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UK Cops Want "Breathalyzers" For PCs

timothy posted more than 5 years ago | from the audacity-of-power dept.

Privacy 545

An anonymous reader writes "One of the UK's top cyber cops, detective superintendent Charlie McMurdie, says the top brass want to develop the equivalent of a breathalyzer for computers, a simple tool that could be plugged into a machine during a raid and retrieve evidence of illegal activity. McMurdie said the device was needed because of a record number of PCs were being seized by police and because the majority of cops don't have the skills to forensically analyse a computer."

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So they want GOV spyware? (3, Interesting)

Joe The Dragon (967727) | more than 5 years ago | (#26079751)

So they want GOV spyware? They will still need people to look at the data.

Re:So they want GOV spyware? (3, Insightful)

blueg3 (192743) | more than 5 years ago | (#26079785)

Good job managing to misread the summary.

Right (5, Insightful)

Endo13 (1000782) | more than 5 years ago | (#26079753)

That's pretty much like building a mind-reader to figure out if a person has ever committed a crime. Good luck with that.

Re:Right (5, Insightful)

Anonymous Coward | more than 5 years ago | (#26079819)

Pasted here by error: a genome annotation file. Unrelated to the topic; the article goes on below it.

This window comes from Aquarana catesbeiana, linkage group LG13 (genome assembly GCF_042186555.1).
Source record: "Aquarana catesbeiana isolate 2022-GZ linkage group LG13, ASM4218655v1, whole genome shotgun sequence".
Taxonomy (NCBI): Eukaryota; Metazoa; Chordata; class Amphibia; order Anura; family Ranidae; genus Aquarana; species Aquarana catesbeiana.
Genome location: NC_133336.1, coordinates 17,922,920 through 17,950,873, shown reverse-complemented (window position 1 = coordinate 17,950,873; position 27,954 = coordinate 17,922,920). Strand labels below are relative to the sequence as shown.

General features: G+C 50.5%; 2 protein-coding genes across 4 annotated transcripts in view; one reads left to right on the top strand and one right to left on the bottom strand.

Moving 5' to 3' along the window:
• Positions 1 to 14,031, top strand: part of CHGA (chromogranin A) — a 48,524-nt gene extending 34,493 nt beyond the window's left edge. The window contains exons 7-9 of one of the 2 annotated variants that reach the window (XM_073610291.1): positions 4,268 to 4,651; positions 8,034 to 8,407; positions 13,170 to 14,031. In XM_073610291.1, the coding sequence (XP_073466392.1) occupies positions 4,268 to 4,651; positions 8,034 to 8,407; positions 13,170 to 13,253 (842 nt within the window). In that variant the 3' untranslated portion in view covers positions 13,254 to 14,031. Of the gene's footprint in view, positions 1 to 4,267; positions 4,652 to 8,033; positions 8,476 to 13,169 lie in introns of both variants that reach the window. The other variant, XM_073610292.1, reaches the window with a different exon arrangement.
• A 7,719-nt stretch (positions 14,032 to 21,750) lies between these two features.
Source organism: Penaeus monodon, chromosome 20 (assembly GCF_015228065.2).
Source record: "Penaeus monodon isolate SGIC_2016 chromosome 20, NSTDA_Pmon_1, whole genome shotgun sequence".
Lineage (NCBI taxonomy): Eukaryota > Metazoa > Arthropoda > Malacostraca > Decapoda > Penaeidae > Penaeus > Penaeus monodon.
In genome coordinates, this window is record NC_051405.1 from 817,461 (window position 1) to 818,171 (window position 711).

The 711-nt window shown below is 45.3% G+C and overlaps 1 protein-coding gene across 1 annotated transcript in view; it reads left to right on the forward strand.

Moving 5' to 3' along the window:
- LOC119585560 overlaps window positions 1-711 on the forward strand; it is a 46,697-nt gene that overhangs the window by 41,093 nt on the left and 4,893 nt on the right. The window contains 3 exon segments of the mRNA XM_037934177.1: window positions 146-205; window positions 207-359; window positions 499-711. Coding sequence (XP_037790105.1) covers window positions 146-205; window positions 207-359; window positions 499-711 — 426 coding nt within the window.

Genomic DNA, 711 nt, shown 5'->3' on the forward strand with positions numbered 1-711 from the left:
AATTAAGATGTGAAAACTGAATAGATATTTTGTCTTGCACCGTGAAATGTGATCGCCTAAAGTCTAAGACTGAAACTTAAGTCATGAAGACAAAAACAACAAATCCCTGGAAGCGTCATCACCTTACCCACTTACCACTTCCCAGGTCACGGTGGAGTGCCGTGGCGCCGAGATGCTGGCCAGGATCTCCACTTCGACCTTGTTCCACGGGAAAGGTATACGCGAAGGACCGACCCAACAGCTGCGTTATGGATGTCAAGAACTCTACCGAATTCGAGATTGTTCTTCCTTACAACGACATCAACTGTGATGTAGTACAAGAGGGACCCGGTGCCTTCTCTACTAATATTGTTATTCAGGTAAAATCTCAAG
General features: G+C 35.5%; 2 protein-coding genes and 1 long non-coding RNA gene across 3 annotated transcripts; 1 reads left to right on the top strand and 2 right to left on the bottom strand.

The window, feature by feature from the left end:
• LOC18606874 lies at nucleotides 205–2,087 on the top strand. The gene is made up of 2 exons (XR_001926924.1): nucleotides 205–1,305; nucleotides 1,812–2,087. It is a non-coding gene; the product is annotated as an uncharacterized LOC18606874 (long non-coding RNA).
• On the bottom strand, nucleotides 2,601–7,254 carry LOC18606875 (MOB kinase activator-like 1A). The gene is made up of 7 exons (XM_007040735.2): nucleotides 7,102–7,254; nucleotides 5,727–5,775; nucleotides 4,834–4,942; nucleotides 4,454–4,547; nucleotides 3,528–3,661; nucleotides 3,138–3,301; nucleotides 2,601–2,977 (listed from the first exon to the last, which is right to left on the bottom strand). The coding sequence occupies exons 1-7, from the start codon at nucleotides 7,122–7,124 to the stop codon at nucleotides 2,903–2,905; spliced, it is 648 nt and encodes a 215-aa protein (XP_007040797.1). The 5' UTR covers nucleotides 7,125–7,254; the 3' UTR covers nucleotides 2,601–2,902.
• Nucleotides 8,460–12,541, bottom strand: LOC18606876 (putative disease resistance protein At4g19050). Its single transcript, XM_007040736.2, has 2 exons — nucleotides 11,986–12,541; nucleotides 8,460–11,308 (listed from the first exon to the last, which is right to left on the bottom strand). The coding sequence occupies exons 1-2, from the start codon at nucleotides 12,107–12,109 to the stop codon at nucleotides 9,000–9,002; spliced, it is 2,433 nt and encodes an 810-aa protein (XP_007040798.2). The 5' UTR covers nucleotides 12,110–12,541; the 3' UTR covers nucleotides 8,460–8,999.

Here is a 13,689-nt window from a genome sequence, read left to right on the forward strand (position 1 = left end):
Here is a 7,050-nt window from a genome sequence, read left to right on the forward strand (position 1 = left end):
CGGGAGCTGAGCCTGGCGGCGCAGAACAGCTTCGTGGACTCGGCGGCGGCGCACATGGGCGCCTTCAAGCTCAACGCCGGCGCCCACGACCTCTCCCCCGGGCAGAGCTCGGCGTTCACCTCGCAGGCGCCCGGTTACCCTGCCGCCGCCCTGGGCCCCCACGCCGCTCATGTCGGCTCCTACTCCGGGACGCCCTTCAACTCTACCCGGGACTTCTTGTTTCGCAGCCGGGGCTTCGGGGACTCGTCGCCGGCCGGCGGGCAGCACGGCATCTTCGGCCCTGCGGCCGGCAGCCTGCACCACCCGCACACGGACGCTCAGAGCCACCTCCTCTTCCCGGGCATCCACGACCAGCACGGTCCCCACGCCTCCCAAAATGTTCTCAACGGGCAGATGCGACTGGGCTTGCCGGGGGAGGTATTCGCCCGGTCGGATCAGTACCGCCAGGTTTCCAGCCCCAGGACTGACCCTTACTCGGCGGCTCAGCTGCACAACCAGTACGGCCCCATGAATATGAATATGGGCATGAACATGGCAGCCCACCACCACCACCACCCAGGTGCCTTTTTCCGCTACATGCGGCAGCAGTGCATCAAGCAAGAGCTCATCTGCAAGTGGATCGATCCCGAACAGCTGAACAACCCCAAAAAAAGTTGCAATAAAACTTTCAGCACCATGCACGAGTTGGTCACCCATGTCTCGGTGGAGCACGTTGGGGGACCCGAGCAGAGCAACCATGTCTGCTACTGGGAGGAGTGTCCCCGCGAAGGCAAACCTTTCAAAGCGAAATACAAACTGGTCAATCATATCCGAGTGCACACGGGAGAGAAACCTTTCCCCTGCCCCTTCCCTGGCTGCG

Well, it's easy enough to build up a database of SHA1 hashes for kiddie porn and such. But what they describe is simply ludicrous:

McMurdie said such a tool could run on suspects' machines, identify illegal activity - such as credit card fraud or selling stolen goods online - and retrieve relevant evidence.

Hey asshole, aren't search warrants supposed to explicitly specify what you're looking for? You seized the computer, it should've been for a specific reason, not to conduct a fishing expedition.

Re:Right (4, Interesting)

theaveng (1243528) | more than 5 years ago | (#26079913)

Well put.

But the governments of this world routinely ignore law (obtain warrant naming specific evidence desired) and instead do exactly what you described - go on a fishing expedition. "Well we came here to get marijuana, but instead we discovered porn on your PC, so you go to jail buddy."

They do this same ____ in the U.S. with random searches of cars. They are supposed to be looking for illegal immigrants, but instead they bring in the dogs and have them sniff for marijuana/cocaine. Then they arrest you.

This shouldn't be allowed.

Re:Right (4, Interesting)

CannonballHead (842625) | more than 5 years ago | (#26080103)

Doesn't this kinda depend? Just because you found something else while looking for your actual thought doesn't mean you have to IGNORE it. If you came looking for credit card fraud and found, say, illegal hacking activity, should they just ignore it? If you go into a house looking for marijuana and you find people being tortured, do you have to go back to the station, get a warrant for looking into that, and then come back?